When you were growing up, did you plunk a guitar or tinkle the ivory keys? For many of us, music is a part of our everyday lives…and for Matthew Sutton, a serial entrepreneur based in Seattle, music is a joy and a business. His startup, iSheetMusic, is changing the way musicians read, store and share sheet music. By using the free iSheetMusic application, musicians can take purchased and downloaded sheet music anywhere — the beach or the recording studio, for example. And it’s hands free – the pages are turned based on a pre-set tempo.
As part of our continuing series of interviews with entrepreneurs, we asked Matthew to share his thoughts on iSheetMusic, monetizing a mobile application and juggling multiple startups.
Question: We’re always interested in learning more about serial entrepreneurs. iSheetMusic isn’t your first startup — tell us a little about it and how you’re juggling your time between iSheetMusic and HyBlue. How do you resolve the need to be 100 percent engaged with a startup to get it off the ground when you’ve got multiple companies in-house?
Answer: HyBlue has transitioned into a company that licenses existing technology and makes incremental improvements on that tech. Laplink has just released PC Lock, which is based on our technology, as a matter of fact. So the time required to keep that going is far less than if I was running a company engaging directly in sales and support. Besides, I really do love working on stuff like this so its easy to spend the time. I figure I do about 50-60 hours a week on iSheetMusic and 20 or so on HyBlue.
Question: According to the International Music Products Association, slightly more than half of U.S. households have a member who plays a musical instrument. Roughly speaking, that translates to 57 million potential customers for iSheetMusic, just in the U.S. Sounds good…except that the digital market for music is pretty fragmented. Savvy musicians are selling their sheet music directly to consumers, bypassing traditional publishers. How does iSheetMusic plan to deal with this? Will you just become a licensed reseller for traditional publishers, or are you looking to tap into the indie music market as well? What will you need to do to get national visibility with musicians?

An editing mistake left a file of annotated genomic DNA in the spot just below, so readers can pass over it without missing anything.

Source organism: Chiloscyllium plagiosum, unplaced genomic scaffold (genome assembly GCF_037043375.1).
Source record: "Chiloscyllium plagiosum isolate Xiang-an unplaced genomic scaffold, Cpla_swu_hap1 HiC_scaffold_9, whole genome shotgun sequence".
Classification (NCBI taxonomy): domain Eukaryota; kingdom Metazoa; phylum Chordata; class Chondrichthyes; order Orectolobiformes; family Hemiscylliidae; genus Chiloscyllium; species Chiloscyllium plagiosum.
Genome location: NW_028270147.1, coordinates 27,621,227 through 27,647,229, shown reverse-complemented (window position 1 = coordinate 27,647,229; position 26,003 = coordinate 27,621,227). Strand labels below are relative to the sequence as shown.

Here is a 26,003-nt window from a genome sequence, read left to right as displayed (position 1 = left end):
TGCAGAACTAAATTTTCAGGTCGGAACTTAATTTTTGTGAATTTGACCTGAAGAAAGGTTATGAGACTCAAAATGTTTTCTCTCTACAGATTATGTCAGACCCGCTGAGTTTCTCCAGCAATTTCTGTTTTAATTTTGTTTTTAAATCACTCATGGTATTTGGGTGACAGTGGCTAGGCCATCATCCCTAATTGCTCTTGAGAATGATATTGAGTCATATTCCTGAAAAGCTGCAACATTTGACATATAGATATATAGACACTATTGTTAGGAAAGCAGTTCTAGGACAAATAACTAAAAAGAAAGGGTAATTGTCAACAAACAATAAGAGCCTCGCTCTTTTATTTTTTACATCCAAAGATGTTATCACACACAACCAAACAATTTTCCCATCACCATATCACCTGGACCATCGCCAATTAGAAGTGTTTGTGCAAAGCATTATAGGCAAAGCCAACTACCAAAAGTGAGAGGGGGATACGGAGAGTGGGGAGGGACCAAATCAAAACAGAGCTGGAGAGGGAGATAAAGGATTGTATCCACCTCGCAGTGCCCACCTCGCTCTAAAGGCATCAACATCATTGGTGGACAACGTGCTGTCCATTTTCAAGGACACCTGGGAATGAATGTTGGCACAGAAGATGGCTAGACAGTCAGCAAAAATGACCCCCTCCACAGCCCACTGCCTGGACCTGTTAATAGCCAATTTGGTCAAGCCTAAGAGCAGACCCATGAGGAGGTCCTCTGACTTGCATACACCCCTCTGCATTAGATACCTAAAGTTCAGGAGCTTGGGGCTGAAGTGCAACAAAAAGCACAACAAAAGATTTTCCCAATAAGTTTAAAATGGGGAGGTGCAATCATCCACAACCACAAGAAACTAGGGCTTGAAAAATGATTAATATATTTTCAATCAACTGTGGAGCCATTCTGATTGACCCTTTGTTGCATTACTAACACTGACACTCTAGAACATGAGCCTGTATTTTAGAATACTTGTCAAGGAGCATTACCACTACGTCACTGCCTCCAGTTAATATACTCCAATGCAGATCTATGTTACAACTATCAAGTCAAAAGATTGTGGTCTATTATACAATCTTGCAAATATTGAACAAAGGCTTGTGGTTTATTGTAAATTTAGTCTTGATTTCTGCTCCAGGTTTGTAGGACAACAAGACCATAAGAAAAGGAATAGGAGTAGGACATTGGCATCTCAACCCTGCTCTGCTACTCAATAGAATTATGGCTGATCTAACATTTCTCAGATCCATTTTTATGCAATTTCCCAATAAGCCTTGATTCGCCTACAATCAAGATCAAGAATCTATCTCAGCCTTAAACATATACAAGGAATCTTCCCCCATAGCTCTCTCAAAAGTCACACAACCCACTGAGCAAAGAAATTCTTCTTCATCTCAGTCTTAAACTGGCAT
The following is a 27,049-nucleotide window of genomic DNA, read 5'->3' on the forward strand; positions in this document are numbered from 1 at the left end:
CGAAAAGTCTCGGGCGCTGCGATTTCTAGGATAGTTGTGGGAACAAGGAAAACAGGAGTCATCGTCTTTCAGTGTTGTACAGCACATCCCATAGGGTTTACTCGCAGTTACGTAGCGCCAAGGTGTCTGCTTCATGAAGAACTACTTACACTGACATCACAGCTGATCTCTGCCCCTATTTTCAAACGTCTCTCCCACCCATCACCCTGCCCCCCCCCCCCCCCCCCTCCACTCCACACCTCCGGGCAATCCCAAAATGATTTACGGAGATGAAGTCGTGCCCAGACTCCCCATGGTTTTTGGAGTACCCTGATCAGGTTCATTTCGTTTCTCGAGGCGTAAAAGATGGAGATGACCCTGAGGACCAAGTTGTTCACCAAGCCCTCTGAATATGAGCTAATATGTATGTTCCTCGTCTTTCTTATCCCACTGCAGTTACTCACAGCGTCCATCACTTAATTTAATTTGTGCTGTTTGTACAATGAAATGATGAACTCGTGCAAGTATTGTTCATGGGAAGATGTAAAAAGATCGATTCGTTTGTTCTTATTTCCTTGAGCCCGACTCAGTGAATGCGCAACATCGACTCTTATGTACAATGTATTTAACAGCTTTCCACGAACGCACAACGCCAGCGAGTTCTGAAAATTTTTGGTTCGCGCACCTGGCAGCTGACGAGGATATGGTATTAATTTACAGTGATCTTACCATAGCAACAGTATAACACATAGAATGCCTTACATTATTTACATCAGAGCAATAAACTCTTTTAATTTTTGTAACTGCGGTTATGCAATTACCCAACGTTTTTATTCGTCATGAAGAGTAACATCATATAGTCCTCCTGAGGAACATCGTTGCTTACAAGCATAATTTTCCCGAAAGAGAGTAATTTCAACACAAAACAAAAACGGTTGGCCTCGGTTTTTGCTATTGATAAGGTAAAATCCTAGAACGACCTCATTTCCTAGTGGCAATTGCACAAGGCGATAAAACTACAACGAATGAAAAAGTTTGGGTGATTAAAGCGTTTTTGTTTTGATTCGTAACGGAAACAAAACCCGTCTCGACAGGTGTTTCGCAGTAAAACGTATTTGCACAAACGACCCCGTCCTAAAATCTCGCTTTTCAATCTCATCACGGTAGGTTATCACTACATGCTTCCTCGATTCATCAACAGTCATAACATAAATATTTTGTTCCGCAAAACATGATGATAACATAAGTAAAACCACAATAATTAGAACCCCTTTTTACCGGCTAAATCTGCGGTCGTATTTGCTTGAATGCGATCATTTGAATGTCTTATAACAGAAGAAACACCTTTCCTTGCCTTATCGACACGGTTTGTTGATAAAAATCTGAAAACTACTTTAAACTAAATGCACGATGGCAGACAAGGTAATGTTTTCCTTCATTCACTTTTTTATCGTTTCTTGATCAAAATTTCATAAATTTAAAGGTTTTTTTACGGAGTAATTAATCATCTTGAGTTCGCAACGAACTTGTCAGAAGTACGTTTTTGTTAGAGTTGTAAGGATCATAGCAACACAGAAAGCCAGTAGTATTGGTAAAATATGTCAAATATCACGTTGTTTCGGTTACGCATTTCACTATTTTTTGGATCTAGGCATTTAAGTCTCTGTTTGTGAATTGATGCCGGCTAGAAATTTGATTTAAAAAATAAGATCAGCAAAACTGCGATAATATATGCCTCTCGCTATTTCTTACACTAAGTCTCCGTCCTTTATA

Answer: Big question, big answer. First, we are transforming sheet music by making it an interactive process on portable devices. We will launch with iPhone/iPad support and follow that with Android support. So we’ll be on all platforms with our interactive app. As a musician, would you rather have your sheet music on a web browser on your computer or on your iPad? Would you like to be able to size the music dynamically so it looks good and keeps the beat and turns pages for you or carry around pieces of paper in a notebook? We offer a very new approach to sheet music and believe that sets us apart.
We are indeed reselling sheet music from traditional publishers, our two largest publishers are Hal Leonard Company and Alfred Music Publishing. Between the two of them, we have access to the vast majority of printed music available in the world.
It gets really interesting for indie music. We can publish sheet music at a fraction of the cost of traditional print publishers and we will soon offer a service where independent musicians can publish on iSheetMusic.
iSheetMusic has worldwide rights to songs and we will be promoting globally very quickly.
Question: How will you reach the younger market (ages 5-11) which represent the biggest segment of musicians…through parents? Will social media such as Facebook figure heavily into your marketing strategy? What kind of partnerships do you envision needing to help propel iSheetMusic forward?
Answer: I’m not sure I agree with that statistic, indeed, we’ve found people actively playing music at all ages. Social media allows us to quickly get in front of a subsection of our broad demographic and begin to educate them about the value iSheetMusic offers. A great thing about playing music is that people who like to play music like to share; not only their music but things about playing that music that they like. We hope to become a subject of many conversations across generations and playing styles.